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Author Caorsi, V.; Sprau, P.; Zollinger, S.A.; Brumm, H.
Title Nocturnal resting behaviour in urban great tits and its relation to anthropogenic disturbance and microclimate Type Journal Article
Year 2019 Publication Behavioral Ecology and Sociobiology Abbreviated Journal Behav Ecol Sociobiol
Volume 73 Issue 2 Pages
Keywords Animals
Abstract The ecological novelty of urbanisation poses many challenges to animals. We investigated whether anthropogenic disturbance (artificial light at night and noise) and abiotic factors in cities (temperature and humidity) predict nocturnal activity and rest in free-living urban great tits (Parus major). Our study is the first to relate nocturnal rest in wild birds to levels of noise pollution during the night, an issue that has been shown to be particularly damaging to human health. Unlike previous work on nocturnal behaviour of urban birds, we considered the combined effect of anthropogenic disturbance and urban microclimate to acknowledge that the umwelt of an animal is composed of multiple environmental variables. Using infrared cameras, we observed the nocturnal resting behaviour as a proxy for sleep in 17 birds in nest boxes deployed across the city of Munich, Germany. Although we found marked differences in resting behaviour between individuals, this variation was not related to the measured environmental factors. This finding contrasts earlier studies that reported nocturnal resting behaviour of birds to vary with temperature and light exposure. Although we did not find evidence that urban environmental factors disrupt resting behaviour in great tits, their sleep might still be impaired by the anthropogenic disturbances. To elucidate this issue, further studies are necessary that, for instance, measure brain activity.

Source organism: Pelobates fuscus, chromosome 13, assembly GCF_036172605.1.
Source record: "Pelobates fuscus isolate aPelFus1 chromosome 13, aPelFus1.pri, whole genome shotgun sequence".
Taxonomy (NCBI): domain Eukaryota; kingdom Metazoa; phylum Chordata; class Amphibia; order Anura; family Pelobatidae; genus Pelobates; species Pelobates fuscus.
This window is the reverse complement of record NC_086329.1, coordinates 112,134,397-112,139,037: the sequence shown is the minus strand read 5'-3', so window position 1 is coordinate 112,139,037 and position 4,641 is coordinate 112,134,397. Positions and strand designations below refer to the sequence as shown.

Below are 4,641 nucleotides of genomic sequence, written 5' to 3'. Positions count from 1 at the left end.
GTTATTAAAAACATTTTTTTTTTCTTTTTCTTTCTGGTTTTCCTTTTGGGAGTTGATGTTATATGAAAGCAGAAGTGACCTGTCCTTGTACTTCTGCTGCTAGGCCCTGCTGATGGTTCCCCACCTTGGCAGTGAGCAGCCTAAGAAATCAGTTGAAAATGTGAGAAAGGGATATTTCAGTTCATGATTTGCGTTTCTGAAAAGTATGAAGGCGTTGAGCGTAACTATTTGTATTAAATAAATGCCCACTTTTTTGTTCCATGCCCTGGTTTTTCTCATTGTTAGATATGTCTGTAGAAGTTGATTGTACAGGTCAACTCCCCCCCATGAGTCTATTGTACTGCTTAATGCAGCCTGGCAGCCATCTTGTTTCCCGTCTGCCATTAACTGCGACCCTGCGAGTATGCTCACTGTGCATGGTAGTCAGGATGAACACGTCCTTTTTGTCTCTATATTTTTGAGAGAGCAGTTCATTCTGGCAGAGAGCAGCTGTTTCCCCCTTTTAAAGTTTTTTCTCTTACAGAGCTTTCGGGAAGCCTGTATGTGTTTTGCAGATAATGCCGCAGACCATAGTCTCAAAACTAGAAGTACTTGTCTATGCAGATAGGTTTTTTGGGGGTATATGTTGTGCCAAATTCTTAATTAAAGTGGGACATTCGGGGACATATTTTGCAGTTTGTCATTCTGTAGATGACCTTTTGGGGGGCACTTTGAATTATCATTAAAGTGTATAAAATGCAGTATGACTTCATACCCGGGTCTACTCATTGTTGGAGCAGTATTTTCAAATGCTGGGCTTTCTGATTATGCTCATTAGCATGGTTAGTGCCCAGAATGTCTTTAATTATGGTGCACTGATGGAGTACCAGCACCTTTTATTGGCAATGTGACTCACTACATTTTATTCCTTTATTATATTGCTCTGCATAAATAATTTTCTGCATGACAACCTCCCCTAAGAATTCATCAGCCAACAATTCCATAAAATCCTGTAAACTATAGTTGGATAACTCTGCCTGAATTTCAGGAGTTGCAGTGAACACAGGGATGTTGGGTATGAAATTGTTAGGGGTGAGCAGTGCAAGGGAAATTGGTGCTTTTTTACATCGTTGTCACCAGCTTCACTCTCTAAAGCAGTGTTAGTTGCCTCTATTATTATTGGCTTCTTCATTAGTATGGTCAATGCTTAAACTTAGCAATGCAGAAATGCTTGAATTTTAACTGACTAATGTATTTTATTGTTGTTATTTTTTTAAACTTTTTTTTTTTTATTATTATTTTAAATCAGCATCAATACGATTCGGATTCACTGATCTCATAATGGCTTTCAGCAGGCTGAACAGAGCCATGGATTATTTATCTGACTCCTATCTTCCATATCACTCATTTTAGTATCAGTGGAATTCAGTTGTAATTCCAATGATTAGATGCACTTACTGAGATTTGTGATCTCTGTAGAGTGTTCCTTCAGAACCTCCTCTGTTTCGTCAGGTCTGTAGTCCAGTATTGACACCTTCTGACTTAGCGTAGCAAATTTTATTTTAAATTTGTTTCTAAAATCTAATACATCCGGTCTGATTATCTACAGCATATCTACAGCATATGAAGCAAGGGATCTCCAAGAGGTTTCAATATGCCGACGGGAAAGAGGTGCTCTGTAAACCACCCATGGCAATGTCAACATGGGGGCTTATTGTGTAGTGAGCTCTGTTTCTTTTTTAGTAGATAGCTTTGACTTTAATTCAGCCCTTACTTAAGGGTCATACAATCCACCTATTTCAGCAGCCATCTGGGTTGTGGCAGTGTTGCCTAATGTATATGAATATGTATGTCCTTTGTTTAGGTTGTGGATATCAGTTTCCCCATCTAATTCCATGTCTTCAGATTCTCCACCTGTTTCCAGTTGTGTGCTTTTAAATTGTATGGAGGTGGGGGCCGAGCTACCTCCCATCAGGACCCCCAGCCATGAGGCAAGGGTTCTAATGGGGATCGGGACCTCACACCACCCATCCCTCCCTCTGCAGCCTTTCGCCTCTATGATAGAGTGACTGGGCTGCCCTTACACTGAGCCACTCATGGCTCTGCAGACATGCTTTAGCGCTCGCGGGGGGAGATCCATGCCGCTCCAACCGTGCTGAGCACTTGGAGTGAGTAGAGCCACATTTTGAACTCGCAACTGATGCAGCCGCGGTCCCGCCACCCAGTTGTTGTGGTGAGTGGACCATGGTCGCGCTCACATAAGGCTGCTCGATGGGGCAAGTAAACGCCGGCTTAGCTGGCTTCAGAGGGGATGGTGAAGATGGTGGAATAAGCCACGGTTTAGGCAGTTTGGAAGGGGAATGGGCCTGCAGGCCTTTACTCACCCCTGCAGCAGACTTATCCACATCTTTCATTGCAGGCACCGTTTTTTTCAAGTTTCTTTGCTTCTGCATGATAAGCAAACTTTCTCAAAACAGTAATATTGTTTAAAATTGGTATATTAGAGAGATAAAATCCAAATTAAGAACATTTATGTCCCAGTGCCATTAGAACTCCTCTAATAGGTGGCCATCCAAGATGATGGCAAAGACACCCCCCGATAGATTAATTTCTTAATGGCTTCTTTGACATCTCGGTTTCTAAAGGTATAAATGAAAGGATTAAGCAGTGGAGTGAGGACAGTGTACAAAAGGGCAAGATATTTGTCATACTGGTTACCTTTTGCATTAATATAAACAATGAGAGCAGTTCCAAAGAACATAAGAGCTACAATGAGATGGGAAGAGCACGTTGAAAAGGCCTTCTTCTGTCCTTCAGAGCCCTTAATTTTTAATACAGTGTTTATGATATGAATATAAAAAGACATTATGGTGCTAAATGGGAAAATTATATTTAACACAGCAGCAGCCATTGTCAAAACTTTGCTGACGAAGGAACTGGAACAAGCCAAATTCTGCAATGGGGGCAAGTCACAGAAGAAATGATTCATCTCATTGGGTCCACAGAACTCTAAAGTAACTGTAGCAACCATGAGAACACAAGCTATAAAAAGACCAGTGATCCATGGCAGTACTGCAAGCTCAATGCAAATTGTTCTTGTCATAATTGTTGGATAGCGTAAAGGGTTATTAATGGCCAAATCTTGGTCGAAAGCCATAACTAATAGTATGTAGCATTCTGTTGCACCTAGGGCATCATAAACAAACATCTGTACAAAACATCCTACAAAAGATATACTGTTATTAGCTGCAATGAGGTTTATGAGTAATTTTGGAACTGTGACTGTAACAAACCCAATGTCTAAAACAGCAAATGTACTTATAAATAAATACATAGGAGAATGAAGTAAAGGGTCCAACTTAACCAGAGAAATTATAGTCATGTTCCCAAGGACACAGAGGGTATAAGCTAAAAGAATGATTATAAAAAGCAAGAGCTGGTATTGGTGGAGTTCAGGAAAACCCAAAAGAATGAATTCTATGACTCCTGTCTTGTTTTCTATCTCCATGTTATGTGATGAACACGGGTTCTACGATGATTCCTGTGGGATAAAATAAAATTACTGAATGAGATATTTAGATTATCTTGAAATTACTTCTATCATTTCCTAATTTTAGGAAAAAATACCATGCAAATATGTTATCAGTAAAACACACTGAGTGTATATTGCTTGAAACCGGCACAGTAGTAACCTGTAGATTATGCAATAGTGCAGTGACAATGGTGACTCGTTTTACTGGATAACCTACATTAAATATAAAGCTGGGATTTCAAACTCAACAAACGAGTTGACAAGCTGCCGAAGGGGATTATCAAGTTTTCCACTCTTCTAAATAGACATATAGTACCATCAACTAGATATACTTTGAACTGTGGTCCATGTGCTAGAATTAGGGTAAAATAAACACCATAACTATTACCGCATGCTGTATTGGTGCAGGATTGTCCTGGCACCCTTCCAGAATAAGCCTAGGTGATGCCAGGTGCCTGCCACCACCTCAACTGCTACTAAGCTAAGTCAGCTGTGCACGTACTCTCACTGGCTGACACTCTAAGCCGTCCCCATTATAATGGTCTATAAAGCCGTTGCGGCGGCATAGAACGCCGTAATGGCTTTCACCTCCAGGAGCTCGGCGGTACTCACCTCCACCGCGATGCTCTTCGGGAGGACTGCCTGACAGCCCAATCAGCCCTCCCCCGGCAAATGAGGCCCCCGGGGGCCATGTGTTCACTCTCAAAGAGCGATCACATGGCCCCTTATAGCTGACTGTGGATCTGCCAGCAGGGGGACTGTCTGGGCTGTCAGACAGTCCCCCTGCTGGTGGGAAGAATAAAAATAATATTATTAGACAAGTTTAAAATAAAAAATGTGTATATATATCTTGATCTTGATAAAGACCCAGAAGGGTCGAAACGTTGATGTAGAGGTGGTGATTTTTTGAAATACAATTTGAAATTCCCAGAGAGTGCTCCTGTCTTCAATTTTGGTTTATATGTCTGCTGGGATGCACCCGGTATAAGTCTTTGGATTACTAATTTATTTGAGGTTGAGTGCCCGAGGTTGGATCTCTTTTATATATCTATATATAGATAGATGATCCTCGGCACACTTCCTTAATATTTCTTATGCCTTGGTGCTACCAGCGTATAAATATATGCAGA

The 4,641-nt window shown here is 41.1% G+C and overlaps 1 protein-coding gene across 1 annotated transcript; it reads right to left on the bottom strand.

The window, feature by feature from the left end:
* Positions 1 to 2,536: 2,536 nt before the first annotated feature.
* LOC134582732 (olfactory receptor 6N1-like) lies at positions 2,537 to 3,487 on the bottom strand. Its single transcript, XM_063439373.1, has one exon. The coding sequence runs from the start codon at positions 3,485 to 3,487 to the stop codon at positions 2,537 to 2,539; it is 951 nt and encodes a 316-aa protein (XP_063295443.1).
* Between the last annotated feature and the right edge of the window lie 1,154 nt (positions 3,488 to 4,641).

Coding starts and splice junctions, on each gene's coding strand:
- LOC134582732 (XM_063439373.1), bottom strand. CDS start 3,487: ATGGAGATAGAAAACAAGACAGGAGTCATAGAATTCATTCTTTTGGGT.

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ISSN 0340-5443 ISBN Medium
Area Expedition Conference
Notes Approved no
Call Number GFZ @ kyba @ Serial 2185
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Author Sánchez de Miguel, A.; Kyba, C.C.M.; Aubé, M.; Zamorano, J.; Cardiel, N.; Tapia, C.; Bennie, J.; Gaston, K.J.
Title Colour remote sensing of the impact of artificial light at night (I): The potential of the International Space Station and other DSLR-based platforms Type Journal Article
Year 2019 Publication Remote Sensing of Environment Abbreviated Journal Remote Sensing of Environment
Volume 224 Issue Pages 92-103
Keywords Remote Sensing; Instrumentation
Abstract Sensors on remote sensing satellites have provided useful tools for evaluation of the environmental impacts of nighttime artificial light pollution. However, due to their panchromatic nature, the data available from these sensors (VIIRS/DNB and DMSP/OLS) has a limited capacity accurately to assess this impact. Moreover, in some cases, recorded variations can be misleading. Until new satellite platforms and sensors are available, only nighttime images taken with DSLR cameras from the International Space Station (ISS), airplanes, balloons or other such platforms can provide the required information. Here we describe a theoretical approach using colour-colour diagrams to analyse images taken by astronauts on the ISS to estimate spatial and temporal variation in the spectrum of artificial lighting emissions. We then evaluate how this information can be used to determine effects on some key environmental indices: photopic vision, the Melatonin Suppression Index, the Star Light Index, the Induced Photosynthesis Index, production of NO2-NO radicals, energy efficiency and CO2 emissions, and Correlated Colour Temperature. Finally, we use the city of Milan as a worked example of the approach.